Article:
2. 2.0 2.1 "News - FIA green light Singapore night race". Formula1.com. http://www.formula1.com/news/headlines/2007/10/7040.html. Retrieved 2007-10-25. 
  3. SingTel to sponsor first Singapore Grand Prix (Press release). Formula1.com. 16 November 2007. http://www.formula1.com/news/headlines/2007/11/7101.html. Retrieved 10 December 2007. 
  4. Collantine, Keith (22). "Singapore confirms F1 contract extension to 2017". Formula 1 Fanatic. http://www.f1fanatic.co.uk/2012/09/22/singapore-confirms-f1-contract-extension-2017/. Retrieved 22 September 2012. ""The Singapore Grand Prix will remain on the F1 calendar for at least the next five years."" 
  5. 5.0 5.1 "A History of the Singapore Grand Prix". Snakes & Devils. http://www.snakes-devils.com/TheIntro.htm. Retrieved 2008-02-15. 
  6. "Home - Sports In Independent Singapore - The Grand Prix". Singapore Sports Council. Archived from the original on 2006-09-29. http://web.archive.org/web/20061229153633/http://www.ssc.gov.sg/museum/ssm_cat_details.jsp?type=4&root=20&parent=20&cat=23. Retrieved 2007-05-18. 
  7. "SingTel to sponsor first Singapore Grand Prix". Formula1.com. http://www.formula1.com/news/headlines/2007/11/7101.html. Retrieved 2007-11-17. 
  8. "Singapore wins right to host F1 race next year". Channel NewsAsia. 2007-05-11. http://www.channelnewsasia.com/stories/singaporebusinessnews/view/275569/1/.html. Retrieved 2012-11-07. 
  9. "Introduction to Singapore Grand Prix". Singapore GP. Archived from the original on 2007-10-21. http://web.archive.org/web/20071021030952/http://www.singaporegp.sg/intro_popup.html. Retrieved 2007-10-02.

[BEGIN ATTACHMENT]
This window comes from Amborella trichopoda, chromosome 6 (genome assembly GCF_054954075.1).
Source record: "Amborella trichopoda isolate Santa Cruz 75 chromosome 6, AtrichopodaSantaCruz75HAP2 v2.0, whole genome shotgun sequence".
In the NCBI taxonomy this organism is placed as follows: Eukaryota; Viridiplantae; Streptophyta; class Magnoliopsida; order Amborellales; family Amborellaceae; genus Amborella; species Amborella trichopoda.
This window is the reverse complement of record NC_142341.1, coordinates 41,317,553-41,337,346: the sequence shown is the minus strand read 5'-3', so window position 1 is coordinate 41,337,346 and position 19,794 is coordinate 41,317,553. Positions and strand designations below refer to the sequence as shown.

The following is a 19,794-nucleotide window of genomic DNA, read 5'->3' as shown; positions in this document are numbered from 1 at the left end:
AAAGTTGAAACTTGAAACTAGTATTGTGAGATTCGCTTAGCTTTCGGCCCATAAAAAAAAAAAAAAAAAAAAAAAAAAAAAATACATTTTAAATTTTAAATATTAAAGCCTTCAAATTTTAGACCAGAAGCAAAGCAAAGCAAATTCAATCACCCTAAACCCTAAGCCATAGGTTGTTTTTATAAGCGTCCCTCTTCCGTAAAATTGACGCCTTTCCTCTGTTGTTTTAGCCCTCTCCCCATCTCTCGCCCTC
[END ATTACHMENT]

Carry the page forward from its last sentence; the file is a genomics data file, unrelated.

10. "F1 2012 | Live Formula 1 Grand Prix news | ESPN F1". En.f1-live.com. http://en.f1-live.com/f1/en/headlines/news/detail/080919103354.shtml. Retrieved 2012-11-07. 
  11. "Let there be light - illuminating the Singapore Grand Prix". Formula1.com. 2008-02-08. http://www.formula1.com/news/headlines/2008/2/7341.html. 
  12. Straw, Edd; Noble, Jonathan (2009-01-07). "Singapore to revise track for 2009 race". autosport.com. http://www.autosport.com/news/report.php/id/72634. Retrieved 2009-01-07. 
  13. "Singapore GP extends F1 deal through 2017". 22 September 2012. http://bigstory.ap.org/article/singapore-gp-extends-f1-deal-through-2017. Retrieved 22 September 2012. 
  14. "Singapore News - Malaysia jittery over Singapore F1 roar". Channel NewsAsia. http://www.channelnewsasia.com/stories/singaporelocalnews/view/266587/1/.html. Retrieved 2007-05-18. 
  15. "Malaysia unconcerned about Singapore GP". Motoring & Independent Online (Pty) Ltd. http://www.motoring.co.za/index.php?fArticleId=3754306&fSectionId=&fSetId=381. Retrieved 2007-05-18. 

External linksEdit

Races in the Formula One championship:

Current

AustralianMalaysianChineseBahrainSpanishMonacoCanadianBritishGermanHungarianBelgianItalianSingaporeKoreanJapaneseIndianAbu DhabiUSABrazilian

Future
(confirmed)

New: Russian (2014)
American (2014) Returning: none

Former

ArgentineAustrianCaesars PalaceDallasDetroitDutchEuropeanFrenchIndy 500LuxembourgMexicanMoroccanPacificPescaraPortugueseSan MarinoSouth AfricanSwedishSwissTurkishUSA West